Ask the right questions and demand answers when your financial adviser advises you to part with your hard-earned money. Picture: 123RF/SEBNEM RAGIBOGLU
Ask the right questions and demand answers when your financial adviser advises you to part with your hard-earned money. Picture: 123RF/SEBNEM RAGIBOGLU

Financial services providers (FSPs) will need to act in your best interest, especially in light of a recent settlement where an FSP admitted guilt and settled in full after a life policy claim was rejected.

The ombud for FSPs welcomed the FSP putting their money where their mouth is regarding the heightened focus in the industry on treating customers fairly, and has urged more FSPs "to follow the example".

The Financial Advisory and Intermediary Services (Fais) ombud said that it had recently resolved a complaint that spoke directly to section 2 of the general code of conduct for authorised financial services providers and representatives. 

The section deals with the required due skill and diligence an FSP needs to practise, while keeping in mind the best interests of individual customers. This relates to advice given, products offered, and the execution of their duties.

Merits of the case

The executor of the estate of a man who died on April, 13, 2018, discovered that a life policy had been replaced, and that the new insurer rejected the claim. 

The executor further discovered that the application for the replacement policy had been completed on February 20 2018, and on March 14 the FSP in question instructed the client to cancel his existing policy.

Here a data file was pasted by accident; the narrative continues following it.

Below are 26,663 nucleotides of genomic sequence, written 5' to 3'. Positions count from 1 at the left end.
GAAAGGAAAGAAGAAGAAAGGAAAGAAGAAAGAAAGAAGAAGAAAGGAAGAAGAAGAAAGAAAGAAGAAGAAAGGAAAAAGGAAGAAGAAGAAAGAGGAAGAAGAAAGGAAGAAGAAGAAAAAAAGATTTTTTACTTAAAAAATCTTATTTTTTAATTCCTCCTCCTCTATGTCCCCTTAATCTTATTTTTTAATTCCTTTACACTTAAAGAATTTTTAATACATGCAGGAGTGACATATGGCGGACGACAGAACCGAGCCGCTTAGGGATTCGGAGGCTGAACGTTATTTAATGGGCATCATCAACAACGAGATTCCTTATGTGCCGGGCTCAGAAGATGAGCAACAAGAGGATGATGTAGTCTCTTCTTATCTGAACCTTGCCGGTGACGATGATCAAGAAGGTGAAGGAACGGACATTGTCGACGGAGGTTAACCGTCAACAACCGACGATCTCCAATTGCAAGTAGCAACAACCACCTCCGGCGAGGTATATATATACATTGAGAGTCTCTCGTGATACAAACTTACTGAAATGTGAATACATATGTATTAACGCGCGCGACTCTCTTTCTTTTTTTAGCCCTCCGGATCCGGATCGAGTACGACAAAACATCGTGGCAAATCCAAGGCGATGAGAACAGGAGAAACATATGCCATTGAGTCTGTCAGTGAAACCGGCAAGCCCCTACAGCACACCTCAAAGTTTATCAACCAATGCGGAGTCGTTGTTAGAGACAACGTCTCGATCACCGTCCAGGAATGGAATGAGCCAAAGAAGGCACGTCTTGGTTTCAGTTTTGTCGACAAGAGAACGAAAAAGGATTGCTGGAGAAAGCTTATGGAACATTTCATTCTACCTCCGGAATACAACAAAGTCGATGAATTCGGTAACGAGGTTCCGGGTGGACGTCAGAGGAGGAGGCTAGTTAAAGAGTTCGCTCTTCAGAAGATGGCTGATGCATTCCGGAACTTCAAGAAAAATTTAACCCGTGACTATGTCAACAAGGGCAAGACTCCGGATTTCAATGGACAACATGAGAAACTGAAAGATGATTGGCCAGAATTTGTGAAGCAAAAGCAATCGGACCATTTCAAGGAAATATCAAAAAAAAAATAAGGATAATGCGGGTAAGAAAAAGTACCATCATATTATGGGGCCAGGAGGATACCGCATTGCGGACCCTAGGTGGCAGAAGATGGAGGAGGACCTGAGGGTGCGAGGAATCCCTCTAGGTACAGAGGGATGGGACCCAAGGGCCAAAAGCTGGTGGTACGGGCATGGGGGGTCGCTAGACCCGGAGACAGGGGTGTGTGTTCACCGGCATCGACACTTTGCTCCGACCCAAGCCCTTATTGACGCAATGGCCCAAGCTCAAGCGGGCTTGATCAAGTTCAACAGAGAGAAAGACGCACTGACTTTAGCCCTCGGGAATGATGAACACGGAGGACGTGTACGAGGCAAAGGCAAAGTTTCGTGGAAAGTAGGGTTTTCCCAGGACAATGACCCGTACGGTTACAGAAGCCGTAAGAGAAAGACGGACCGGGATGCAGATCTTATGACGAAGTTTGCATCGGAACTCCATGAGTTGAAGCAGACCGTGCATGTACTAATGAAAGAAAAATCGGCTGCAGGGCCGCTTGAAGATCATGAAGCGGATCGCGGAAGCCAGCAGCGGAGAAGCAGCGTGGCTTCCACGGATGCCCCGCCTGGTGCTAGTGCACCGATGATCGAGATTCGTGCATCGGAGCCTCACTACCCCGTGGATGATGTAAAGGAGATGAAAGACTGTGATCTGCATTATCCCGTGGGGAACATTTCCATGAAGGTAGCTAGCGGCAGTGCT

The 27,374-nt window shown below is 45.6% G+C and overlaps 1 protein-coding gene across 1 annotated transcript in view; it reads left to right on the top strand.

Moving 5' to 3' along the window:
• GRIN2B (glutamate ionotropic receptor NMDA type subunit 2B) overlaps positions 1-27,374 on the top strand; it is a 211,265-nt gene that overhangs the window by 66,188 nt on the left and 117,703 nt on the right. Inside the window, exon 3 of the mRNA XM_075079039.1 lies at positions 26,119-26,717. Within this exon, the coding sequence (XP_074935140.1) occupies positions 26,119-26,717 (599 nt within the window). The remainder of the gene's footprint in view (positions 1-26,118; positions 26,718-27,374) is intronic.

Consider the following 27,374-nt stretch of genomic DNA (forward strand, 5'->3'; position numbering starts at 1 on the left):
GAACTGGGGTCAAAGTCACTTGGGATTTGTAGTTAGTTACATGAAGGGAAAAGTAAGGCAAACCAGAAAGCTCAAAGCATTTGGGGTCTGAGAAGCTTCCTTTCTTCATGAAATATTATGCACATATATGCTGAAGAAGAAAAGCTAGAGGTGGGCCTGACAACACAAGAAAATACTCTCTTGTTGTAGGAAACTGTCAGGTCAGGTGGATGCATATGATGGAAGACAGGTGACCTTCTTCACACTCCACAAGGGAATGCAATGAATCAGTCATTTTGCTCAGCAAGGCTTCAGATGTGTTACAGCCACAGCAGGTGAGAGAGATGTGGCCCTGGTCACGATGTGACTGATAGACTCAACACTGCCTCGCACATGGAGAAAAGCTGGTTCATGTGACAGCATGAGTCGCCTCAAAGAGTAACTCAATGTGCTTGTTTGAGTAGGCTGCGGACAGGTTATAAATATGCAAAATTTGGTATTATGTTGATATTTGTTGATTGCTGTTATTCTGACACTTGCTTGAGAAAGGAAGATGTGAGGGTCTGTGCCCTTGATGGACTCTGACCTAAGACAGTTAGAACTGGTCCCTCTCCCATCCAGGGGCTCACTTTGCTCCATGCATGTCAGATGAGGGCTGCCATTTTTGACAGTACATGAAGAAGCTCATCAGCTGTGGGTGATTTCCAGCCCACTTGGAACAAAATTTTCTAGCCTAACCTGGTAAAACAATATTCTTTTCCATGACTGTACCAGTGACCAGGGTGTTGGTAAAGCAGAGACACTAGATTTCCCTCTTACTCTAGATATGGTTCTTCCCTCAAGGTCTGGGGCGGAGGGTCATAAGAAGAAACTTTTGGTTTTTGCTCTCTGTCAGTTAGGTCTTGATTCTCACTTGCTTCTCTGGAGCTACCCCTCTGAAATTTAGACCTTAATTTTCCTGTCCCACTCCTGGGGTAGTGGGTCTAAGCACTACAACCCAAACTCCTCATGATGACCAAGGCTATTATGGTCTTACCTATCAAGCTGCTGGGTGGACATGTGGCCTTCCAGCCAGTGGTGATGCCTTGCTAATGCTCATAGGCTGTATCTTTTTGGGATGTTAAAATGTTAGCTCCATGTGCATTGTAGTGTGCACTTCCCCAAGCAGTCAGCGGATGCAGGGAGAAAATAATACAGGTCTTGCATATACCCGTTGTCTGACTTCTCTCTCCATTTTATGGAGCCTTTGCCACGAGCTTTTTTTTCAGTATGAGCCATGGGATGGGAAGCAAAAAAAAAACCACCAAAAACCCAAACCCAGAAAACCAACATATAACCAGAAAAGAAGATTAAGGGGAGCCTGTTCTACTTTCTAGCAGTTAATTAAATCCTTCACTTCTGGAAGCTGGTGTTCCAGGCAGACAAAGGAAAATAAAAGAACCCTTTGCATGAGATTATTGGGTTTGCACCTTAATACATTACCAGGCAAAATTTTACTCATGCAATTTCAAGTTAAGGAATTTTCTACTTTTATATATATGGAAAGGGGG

However, the new policy’s inception date was delayed because of concerns surrounding the results of the deceased’s body mass index during the underwriting process. The new insurer issued an acceptance of offer letter that saw the new policy inception date moved out to May 1. As fate would have it, the gentleman died 17 days before the commencement of the new policy.

The executor was of the view that the deceased had not been advised properly regarding the cancellation of the existing policy and therefore held the FSP who had advised the deceased liable. The ombud’s office agreed.

“It is this type of collaboration between industry and an institution such as this office, in which the interests of the client are first and foremost, that will contribute further towards increasing the integrity of the financial services industry,” the ombud wrote in his ruling.

The ombud is of the view that this particular case sets a precedent for the industry to put the interests of customers first by treating them fairly in all aspects of their business.

The office believes that the FSP in this case, not named in line with the ombuds office’s policy on settlements, has shown that ethical standards can apply and, implemented speedily, result in an improvement in the integrity of the industry as a whole.

“Something that is not only part of the mandate of this office, but an aspect that we take very seriously and we encourage more FSPs to follow [this] example.”